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Jerry Lee Lewis, The Ronettes, Del Shannon, Louis Armstrong Feature On “The London American Label 1964”

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London American 19641964 will forever be remembered on American shores as the year of Beatlemania, when those four moptops from Liverpool led the British Invasion to the top of the pop charts.  That tale has been chronicled many times, but one of the most recent releases from U.K.-based label Ace tells the story of the year’s American Invasion – via the American records imported to London on the London American label.  This latest volume in the long-running series (which now features an entry for each year between 1956 and 1964) may be the most exciting and most eclectic yet.  The London American Label: 1964 takes in an array of artists both familiar (Jerry Lee Lewis, Ben E. King, The Ronettes) and less-heralded (David Box, Ned Miller, Jimmy Holiday) and everybody in between in chronicling this exciting and musically diverse time.

In his liner notes, Tony Rounce sets the scene for the music, detailing the United Kingdom’s seismic shifts that year in politics, sports, architecture and culture.  The London American label issued 111 singles in 1964, and 28 sides appear on the new compilation.  These were drawn from U.S. labels including Philles, Atlantic, Hi, Dot, Stax and Kapp.  By 1964, Pye and EMI both had their own dedicated labels for releasing American repertoire in the U.K., and by mid-year, Atlantic and Dot would cease supplying singles for release on London, too.  Cadence also departed the London roster by the end of the year.  In many respects, this crucial volume in the London American Label series points the way towards the end of an era.  1965 would be the final year that London’s release tally would total a three-digit number.

What will you find on this transatlantic showcase?  Hit the jump for more details plus a full track listing with discography and order link! Read the rest of this entry »

The Magic Touch: Kent Label Celebrates 30 Years with Soulful New Anthology

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Kent 30

The Kent label (part of the Ace Records family) is turning 30, and you’re invited to the party.  In a year which has also seen celebrations for labels including A&M and GRP, Kent 30: Best of Kent Northern 1982-2012 stands out as the toe-tapping, floor-filling compilation most suitable for dancing!  With 30 selections in recognition of 30 years from soul greats like Chuck Jackson, Lorraine Chandler, Lou Johnson, Maxine Brown and Ben E. King, Kent 30 takes in previously anthologized tracks from the label’s catalogue as well as alternate versions and remixes.  (Nearly one-third of the CD is previously unreleased.)  It all makes for an enjoyable stand-alone collection of Northern Soul classics and rarities as well as a continuation of the label’s mission to preserve the best soul and R&B anywhere.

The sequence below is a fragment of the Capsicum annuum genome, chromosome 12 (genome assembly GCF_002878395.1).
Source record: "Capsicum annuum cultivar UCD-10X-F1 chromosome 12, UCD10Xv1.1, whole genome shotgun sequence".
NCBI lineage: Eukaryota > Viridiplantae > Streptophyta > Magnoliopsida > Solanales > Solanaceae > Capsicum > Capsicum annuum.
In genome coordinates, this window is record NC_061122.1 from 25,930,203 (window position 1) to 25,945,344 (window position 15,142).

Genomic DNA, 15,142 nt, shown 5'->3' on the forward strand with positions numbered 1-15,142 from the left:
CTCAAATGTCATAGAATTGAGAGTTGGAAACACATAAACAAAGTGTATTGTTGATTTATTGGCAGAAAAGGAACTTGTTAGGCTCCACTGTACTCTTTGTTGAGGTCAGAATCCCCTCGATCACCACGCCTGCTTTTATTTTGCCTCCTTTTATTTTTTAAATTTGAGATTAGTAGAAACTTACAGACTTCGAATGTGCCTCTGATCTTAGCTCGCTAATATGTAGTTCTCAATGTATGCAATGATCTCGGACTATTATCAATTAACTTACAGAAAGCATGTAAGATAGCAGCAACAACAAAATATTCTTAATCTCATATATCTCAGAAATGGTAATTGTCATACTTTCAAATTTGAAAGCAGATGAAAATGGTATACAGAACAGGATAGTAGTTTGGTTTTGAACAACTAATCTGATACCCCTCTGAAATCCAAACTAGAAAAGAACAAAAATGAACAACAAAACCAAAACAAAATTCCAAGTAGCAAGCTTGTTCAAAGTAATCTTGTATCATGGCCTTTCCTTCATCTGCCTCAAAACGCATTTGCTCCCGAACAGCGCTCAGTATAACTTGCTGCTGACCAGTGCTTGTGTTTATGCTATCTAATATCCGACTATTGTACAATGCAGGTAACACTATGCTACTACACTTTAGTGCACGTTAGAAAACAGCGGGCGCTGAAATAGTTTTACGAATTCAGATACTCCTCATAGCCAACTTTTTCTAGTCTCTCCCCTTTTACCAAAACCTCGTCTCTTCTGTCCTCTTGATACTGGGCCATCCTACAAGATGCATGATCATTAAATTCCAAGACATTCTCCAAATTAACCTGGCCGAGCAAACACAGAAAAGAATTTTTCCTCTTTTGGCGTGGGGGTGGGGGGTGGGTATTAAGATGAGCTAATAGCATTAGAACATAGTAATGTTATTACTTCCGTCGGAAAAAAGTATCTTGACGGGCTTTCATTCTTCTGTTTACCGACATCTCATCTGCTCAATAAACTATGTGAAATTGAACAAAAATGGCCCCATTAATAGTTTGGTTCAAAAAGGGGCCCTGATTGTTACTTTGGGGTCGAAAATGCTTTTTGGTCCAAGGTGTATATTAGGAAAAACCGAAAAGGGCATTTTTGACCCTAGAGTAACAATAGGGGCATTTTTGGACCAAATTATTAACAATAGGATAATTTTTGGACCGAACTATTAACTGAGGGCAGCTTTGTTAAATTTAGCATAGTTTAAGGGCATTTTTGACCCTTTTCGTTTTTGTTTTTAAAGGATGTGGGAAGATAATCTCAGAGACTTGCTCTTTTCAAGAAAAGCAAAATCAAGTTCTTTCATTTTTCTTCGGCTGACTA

Compilation producer/annotator Ady Croasdell, a Kent mainstay from the very beginning, serves as tour guide in the 22-page full-color booklet that accompanies this release.  Croasdell’s notes entertainingly lay out the history of the label, but the real story is in the music, filled with big beats, irresistible hooks, impassioned vocals and potent brass.  All of the tracks on Kent 30 were recorded in the 1960s or early 1970s, but most weren’t heard until the Kent team rescued them from the vaults for one of the various-artists compilations that were, and are, the label’s calling card.

Some of these songs provided the title for beloved Kent compilations, such as Melba Moore’s “The Magic Touch,” recorded in 1966 for Musicor Records but unreleased at the time.  When the track saw the light, though, it became an instant classic.  As Croasdell writes, “if one record epitomizes the Northern Soul scene of the mid-‘80s, it is the thunderous production of ‘The Magic Touch.’”  Here, Kent introduces an alternate vocal from the singer, actress and Broadway star.  Musicor’s output has been anthologized by Kent on collections like Manhattan Soul (of which two volumes have been issued to date) along with New York’s Scepter and Wand labels.  Those labels have provided a true treasure trove for Kent over the years.  Florence Greenberg’s Scepter/Wand empire has yielded tracks including Chuck Jackson’s “I’ll Be a Millionaire,” written by the team of Luther Dixon and Van McCoy, and unearthed by Kent in 1987, and Maxine Brown’s “It’s Torture,” first released in 1985 but newly remixed here.  Another unexpected Scepter treasure is Johnny Maestro and The Crests’ dramatic and atypical “I’m Stepping Out of the Picture” from 1965.

There’s plenty more after the jump, including the track listing with discography, and an order link! Read the rest of this entry »

Written by Joe Marchese

December 18, 2012 at 10:13